• Models shall undergo energy performance testing in the default mode set as the models are shipped while adhering to the standard test methodology.  
  • Models shall be tested empty and under loaded conditions while in convection mode. 
  • For the testing under load in convection mode, a specified amount of weight of saturated Hipor-Stones per grid are placed in the cavity of the model. 
  • Each test process shall be conducted for a minimum of 3 times with the intent to limit any test repeatability deviations in the recorded product test metrics. The average of all three runs is the value that shall be reported.  

1.4.3       Metric measurements 

  • The heating-up time (min:sec) for the product to reach a specific temperature level while operating in convection mode shall be recorded.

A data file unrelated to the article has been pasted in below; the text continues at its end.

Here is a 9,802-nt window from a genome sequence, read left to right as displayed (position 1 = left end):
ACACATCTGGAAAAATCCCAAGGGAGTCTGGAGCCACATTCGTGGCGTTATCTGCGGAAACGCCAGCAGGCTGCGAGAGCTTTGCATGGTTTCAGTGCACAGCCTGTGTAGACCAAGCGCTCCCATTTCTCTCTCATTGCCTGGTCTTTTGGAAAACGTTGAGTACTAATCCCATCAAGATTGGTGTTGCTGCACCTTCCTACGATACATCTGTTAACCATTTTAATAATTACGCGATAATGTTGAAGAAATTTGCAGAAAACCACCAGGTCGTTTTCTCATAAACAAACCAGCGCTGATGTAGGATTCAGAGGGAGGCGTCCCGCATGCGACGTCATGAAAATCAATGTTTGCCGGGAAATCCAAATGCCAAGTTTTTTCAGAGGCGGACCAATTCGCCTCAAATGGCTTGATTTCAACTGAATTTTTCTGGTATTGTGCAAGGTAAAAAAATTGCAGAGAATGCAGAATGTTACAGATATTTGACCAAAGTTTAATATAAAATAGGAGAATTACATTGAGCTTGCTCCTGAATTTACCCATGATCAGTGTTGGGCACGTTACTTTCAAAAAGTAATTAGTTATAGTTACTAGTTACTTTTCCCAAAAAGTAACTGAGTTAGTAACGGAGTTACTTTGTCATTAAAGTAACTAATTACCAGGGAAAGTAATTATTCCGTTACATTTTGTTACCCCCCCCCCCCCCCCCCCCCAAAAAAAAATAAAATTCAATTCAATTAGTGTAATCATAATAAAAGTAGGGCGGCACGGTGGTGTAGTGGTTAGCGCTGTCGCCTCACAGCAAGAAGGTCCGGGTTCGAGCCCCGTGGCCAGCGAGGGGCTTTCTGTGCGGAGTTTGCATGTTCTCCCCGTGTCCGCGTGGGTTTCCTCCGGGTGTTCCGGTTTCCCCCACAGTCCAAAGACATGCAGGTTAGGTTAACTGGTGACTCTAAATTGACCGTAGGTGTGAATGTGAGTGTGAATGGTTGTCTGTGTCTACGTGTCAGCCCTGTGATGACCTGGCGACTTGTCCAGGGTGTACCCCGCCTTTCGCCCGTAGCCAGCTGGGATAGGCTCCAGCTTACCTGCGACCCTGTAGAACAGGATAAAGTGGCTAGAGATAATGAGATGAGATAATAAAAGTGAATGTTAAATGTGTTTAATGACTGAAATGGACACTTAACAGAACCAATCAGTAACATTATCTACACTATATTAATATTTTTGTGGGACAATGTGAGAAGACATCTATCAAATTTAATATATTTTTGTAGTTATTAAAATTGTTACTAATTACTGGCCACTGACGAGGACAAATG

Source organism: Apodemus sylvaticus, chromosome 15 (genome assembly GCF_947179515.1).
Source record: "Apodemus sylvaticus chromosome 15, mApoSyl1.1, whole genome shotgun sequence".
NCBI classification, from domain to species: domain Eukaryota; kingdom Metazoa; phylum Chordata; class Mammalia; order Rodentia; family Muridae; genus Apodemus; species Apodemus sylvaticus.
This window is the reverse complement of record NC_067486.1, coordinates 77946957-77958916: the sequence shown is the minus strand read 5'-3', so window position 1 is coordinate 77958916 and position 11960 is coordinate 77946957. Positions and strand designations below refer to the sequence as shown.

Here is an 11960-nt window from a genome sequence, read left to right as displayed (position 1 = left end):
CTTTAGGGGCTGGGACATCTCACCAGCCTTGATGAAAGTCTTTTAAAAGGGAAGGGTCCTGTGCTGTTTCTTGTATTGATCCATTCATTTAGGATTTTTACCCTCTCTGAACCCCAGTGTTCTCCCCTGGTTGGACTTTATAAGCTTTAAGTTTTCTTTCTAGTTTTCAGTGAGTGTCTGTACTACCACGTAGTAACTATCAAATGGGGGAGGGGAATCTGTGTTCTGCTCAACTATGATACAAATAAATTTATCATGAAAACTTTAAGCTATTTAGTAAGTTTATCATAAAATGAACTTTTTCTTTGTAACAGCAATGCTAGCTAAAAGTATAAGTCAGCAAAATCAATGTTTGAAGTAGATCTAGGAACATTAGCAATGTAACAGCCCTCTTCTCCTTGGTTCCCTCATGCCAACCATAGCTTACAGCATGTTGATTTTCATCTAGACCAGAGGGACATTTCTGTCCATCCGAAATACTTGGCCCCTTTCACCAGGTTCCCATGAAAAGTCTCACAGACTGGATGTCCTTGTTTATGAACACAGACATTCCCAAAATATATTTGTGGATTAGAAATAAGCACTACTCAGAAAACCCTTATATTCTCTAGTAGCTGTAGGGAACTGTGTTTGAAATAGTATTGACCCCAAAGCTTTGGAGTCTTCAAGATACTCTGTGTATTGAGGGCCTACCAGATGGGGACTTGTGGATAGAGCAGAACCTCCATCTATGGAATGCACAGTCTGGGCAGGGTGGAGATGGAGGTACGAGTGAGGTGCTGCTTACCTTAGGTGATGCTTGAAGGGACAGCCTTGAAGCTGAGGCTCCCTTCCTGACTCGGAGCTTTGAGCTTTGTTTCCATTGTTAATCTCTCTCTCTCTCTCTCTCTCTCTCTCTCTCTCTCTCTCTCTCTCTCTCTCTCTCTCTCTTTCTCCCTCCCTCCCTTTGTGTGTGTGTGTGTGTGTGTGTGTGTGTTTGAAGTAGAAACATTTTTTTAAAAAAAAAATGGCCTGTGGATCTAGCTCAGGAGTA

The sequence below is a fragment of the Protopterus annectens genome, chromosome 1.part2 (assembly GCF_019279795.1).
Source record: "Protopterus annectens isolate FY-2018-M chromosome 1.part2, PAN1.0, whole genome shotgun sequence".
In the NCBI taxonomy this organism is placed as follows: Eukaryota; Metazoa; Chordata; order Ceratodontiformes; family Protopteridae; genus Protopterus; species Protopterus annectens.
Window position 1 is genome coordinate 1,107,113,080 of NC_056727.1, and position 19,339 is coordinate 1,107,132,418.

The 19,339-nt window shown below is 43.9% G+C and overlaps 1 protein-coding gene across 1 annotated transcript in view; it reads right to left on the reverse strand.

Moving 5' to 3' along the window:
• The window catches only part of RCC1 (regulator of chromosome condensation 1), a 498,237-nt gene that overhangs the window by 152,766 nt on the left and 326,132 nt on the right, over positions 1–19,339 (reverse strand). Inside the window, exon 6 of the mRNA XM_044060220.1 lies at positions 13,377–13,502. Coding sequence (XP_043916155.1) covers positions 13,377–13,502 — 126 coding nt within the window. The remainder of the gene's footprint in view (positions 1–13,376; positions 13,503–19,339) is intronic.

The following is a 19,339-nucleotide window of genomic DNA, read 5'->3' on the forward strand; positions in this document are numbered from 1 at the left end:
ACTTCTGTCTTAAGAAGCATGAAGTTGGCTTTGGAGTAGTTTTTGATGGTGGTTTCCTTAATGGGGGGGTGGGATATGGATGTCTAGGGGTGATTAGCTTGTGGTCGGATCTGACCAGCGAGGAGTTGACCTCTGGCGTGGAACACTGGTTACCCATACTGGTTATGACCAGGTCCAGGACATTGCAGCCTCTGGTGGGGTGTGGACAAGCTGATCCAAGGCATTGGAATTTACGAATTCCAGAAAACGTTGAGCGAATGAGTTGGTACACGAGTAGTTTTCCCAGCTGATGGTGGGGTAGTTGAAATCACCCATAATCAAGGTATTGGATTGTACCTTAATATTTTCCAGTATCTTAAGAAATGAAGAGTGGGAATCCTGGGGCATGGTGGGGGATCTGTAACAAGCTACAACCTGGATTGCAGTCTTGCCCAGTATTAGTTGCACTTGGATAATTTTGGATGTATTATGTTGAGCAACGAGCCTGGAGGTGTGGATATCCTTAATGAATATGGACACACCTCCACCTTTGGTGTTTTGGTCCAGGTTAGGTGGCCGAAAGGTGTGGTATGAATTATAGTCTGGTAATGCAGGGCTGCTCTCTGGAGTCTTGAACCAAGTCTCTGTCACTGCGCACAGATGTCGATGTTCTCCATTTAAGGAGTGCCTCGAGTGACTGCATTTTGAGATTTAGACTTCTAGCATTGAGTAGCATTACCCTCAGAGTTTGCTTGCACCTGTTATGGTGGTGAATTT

• The energy consumption (kWh) of the product shall be recorded in the varying load conditions while in convection and idle modes. 

1.4.4       Rounding 

There shall be no benefit from rounding of the energy consumption data, for example the maximum idle energy of 1.351 kW for an electric product will be considered being above the threshold limit. 

1.5           Verification for ETL Listing  

Any of the following testing routes may be used to demonstrate the conformity of products against the requirements: 

  • In-house testing – Self-tested and verified or cross-checked by an independent body. 
  • Witnessed testing. 
  • Independent testing. 
  • Representative testing (see clause 1.5.1 below).      

Further information regarding the first three routes can be found in the ETL Testing Framework.

1.5.1       Representative testing  

Where applications are being made for two or more models that are variants of the same basic design, test data may be submitted for a single ‘representative model’ provided that all variants:  

  • Use the same fuel. 
  • Belong to the same size product category (i.e., full, half, or two-thirds size models).